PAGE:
Networks Airing New Program Episodes on Internet

I gave up cable last year, and watch everything on my TV via my PC. I watch Netflix, Amazon Prime, etc. I go to to watch Law and Order SVU the day after the new episode airs. If I wanted to watch an ABC or CBS program, I can, the day after they air. I still put up with commercials, but don’t pay a cable bill or have to have an antenna. I can even watch some of the cable network shows online not long after they air.
My question concerns the Fox Network. It used to be 8 days after the new episode aired, I would be able to watch it online. I still had to deal with commercials, which meant advertisers were paying Fox to air them as I watched. Me watching should translate into more advertising dough for the network. Now, the website says the episodes will be ‘unlocked’ 21 days after airing. Why doesn’t Fox want me to watch online? They’re able to sell advertising, and I get to watch the new programs. Win/Win, right? What makes them so different from NBC or ABC? Contracts with Seth MacFarlane?
If you are a satellite customer or even a customer of certain cable companies, you can log in and unlock the episodes the day after airing. I understand that, perhaps Fox isn’t carried in your market and it’s the only way you can watch. But isn’t the reason the networks aren’t carried by the provider because they can’t reach a deal in how much they’ll pay for the right to carry the network? So why would Fox want to partner with the provider when they couldn’t make a deal before to just air the programming to begin with?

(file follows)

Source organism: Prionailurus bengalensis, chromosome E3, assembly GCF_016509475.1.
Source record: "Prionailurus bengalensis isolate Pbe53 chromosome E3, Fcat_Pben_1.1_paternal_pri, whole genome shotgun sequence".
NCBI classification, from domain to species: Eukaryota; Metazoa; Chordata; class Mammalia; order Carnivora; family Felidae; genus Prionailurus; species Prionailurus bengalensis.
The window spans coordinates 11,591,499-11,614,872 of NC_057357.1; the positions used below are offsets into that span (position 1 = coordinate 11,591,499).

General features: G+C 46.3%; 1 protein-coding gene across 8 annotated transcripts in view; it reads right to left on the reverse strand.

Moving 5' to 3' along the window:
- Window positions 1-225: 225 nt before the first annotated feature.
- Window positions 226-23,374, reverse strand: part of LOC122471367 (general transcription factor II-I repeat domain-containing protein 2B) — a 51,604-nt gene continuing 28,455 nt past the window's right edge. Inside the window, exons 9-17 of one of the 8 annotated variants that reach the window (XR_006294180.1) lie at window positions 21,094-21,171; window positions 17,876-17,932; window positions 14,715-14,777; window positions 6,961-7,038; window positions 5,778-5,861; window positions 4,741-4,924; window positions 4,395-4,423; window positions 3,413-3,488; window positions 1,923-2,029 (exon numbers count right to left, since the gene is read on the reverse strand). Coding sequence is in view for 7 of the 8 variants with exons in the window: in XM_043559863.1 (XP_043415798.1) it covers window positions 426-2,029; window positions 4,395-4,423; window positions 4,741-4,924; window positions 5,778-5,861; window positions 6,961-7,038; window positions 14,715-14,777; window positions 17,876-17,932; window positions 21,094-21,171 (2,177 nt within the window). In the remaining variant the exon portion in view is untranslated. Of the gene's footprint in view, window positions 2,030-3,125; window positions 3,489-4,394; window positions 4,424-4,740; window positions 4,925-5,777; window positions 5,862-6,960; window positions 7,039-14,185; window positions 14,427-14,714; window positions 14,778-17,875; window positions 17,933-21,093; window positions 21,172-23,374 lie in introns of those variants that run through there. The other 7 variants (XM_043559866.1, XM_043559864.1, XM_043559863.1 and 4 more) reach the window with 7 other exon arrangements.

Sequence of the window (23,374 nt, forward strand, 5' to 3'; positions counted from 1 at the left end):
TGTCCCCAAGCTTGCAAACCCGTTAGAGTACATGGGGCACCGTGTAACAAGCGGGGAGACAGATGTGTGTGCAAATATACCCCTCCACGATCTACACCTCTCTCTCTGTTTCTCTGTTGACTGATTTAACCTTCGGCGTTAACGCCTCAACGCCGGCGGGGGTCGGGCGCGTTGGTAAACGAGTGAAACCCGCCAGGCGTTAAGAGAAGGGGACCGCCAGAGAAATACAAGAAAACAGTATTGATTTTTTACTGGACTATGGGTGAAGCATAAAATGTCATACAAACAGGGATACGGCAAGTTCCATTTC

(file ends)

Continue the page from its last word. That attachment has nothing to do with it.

Can anyone help me understand the deal with Fox? It seems to me the only reason behind any of it is to limit our access and make the programming more desirable, rather than flooding us with availability and tiring the demand for it.

Mods: Please relocate if this belongs in the Cafe, but I thought it was more of a general question since I would think there would have to be a definitive answer as to why they do business like this.

Moved to Cafe Society.

samclem Moderator

As far as I can tell, there is no reason other than Fox wanting to be able to make money from subscribers. They get some benefit from Internet viewers, so they can’t not show them online at all. So they came up with a sort of punishment for people who watch online.

Then they decided to change the punishment as an incentive for people to pay the cable/satelite providers who in turn pay them. To do that, they decreased the wait for those who pay, and increased it for those who didn’t.

It all boils down to money. There’s no dilution of the market concerns. Internet streaming just doesn’t make as much money as they can get with the cable providers. And, currently, no advertising model offsets this.

They’re delaying the inevitable shift to the Internet being the primary content distribution system for their products for as long as they can, as they make more money with the current system.